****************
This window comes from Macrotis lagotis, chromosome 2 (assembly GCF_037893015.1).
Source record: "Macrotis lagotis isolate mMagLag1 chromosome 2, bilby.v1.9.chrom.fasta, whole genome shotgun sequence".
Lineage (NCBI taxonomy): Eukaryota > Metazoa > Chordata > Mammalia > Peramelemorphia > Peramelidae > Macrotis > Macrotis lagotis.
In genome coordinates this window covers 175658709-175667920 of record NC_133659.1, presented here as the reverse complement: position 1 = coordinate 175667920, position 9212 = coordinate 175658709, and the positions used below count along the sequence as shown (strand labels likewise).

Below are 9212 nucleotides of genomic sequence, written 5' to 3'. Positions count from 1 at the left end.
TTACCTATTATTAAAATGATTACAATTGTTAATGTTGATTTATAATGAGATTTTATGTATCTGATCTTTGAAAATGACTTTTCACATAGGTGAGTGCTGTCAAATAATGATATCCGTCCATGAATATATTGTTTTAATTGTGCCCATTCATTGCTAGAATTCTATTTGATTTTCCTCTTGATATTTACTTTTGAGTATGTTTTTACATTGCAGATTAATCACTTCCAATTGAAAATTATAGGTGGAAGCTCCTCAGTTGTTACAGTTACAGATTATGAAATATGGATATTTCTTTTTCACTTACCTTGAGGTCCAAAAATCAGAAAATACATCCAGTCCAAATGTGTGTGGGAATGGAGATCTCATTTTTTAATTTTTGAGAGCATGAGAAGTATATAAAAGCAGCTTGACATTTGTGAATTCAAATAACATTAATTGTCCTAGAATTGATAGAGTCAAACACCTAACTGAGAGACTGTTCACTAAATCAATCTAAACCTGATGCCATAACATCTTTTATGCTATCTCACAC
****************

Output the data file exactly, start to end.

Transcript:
This window comes from Macrotis lagotis, chromosome 2 (assembly GCF_037893015.1).
Source record: "Macrotis lagotis isolate mMagLag1 chromosome 2, bilby.v1.9.chrom.fasta, whole genome shotgun sequence".
Lineage (NCBI taxonomy): Eukaryota > Metazoa > Chordata > Mammalia > Peramelemorphia > Peramelidae > Macrotis > Macrotis lagotis.
In genome coordinates this window covers 175658709-175667920 of record NC_133659.1, presented here as the reverse complement: position 1 = coordinate 175667920, position 9212 = coordinate 175658709, and the positions used below count along the sequence as shown (strand labels likewise).

Below are 9212 nucleotides of genomic sequence, written 5' to 3'. Positions count from 1 at the left end.
TTACCTATTATTAAAATGATTACAATTGTTAATGTTGATTTATAATGAGATTTTATGTATCTGATCTTTGAAAATGACTTTTCACATAGGTGAGTGCTGTCAAATAATGATATCCGTCCATGAATATATTGTTTTAATTGTGCCCATTCATTGCTAGAATTCTATTTGATTTTCCTCTTGATATTTACTTTTGAGTATGTTTTTACATTGCAGATTAATCACTTCCAATTGAAAATTATAGGTGGAAGCTCCTCAGTTGTTACAGTTACAGATTATGAAATATGGATATTTCTTTTTCACTTACCTTGAGGTCCAAAAATCAGAAAATACATCCAGTCCAAATGTGTGTGGGAATGGAGATCTCATTTTTTAATTTTTGAGAGCATGAGAAGTATATAAAAGCAGCTTGACATTTGTGAATTCAAATAACATTAATTGTCCTAGAATTGATAGAGTCAAACACCTAACTGAGAGACTGTTCACTAAATCAATCTAAACCTGATGCCATAACATCTTTTATGCTATCTCACAC